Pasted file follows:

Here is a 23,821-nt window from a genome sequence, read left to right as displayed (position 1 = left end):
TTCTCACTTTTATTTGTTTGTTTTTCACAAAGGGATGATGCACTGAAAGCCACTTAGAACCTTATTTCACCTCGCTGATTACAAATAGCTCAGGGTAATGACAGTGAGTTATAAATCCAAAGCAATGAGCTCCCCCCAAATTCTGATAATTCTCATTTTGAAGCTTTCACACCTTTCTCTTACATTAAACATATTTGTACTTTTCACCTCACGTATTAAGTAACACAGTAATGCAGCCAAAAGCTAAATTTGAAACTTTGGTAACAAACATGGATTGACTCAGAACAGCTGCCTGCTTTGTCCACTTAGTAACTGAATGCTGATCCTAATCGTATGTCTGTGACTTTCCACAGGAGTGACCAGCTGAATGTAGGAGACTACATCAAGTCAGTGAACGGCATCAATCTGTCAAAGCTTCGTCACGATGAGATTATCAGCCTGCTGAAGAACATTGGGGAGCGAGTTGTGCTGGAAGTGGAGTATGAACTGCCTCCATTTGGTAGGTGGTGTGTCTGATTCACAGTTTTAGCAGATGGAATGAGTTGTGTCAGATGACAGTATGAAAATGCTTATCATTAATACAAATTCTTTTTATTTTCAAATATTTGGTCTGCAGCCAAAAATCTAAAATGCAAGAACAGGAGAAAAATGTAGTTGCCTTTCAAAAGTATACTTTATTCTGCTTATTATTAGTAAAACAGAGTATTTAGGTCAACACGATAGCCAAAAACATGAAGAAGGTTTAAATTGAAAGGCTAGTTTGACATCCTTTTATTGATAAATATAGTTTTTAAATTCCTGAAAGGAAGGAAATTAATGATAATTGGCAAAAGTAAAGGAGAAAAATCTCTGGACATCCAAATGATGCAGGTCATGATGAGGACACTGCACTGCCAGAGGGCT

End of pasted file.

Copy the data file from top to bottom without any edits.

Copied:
Here is a 23,821-nt window from a genome sequence, read left to right as displayed (position 1 = left end):
TTCTCACTTTTATTTGTTTGTTTTTCACAAAGGGATGATGCACTGAAAGCCACTTAGAACCTTATTTCACCTCGCTGATTACAAATAGCTCAGGGTAATGACAGTGAGTTATAAATCCAAAGCAATGAGCTCCCCCCAAATTCTGATAATTCTCATTTTGAAGCTTTCACACCTTTCTCTTACATTAAACATATTTGTACTTTTCACCTCACGTATTAAGTAACACAGTAATGCAGCCAAAAGCTAAATTTGAAACTTTGGTAACAAACATGGATTGACTCAGAACAGCTGCCTGCTTTGTCCACTTAGTAACTGAATGCTGATCCTAATCGTATGTCTGTGACTTTCCACAGGAGTGACCAGCTGAATGTAGGAGACTACATCAAGTCAGTGAACGGCATCAATCTGTCAAAGCTTCGTCACGATGAGATTATCAGCCTGCTGAAGAACATTGGGGAGCGAGTTGTGCTGGAAGTGGAGTATGAACTGCCTCCATTTGGTAGGTGGTGTGTCTGATTCACAGTTTTAGCAGATGGAATGAGTTGTGTCAGATGACAGTATGAAAATGCTTATCATTAATACAAATTCTTTTTATTTTCAAATATTTGGTCTGCAGCCAAAAATCTAAAATGCAAGAACAGGAGAAAAATGTAGTTGCCTTTCAAAAGTATACTTTATTCTGCTTATTATTAGTAAAACAGAGTATTTAGGTCAACACGATAGCCAAAAACATGAAGAAGGTTTAAATTGAAAGGCTAGTTTGACATCCTTTTATTGATAAATATAGTTTTTAAATTCCTGAAAGGAAGGAAATTAATGATAATTGGCAAAAGTAAAGGAGAAAAATCTCTGGACATCCAAATGATGCAGGTCATGATGAGGACACTGCACTGCCAGAGGGCT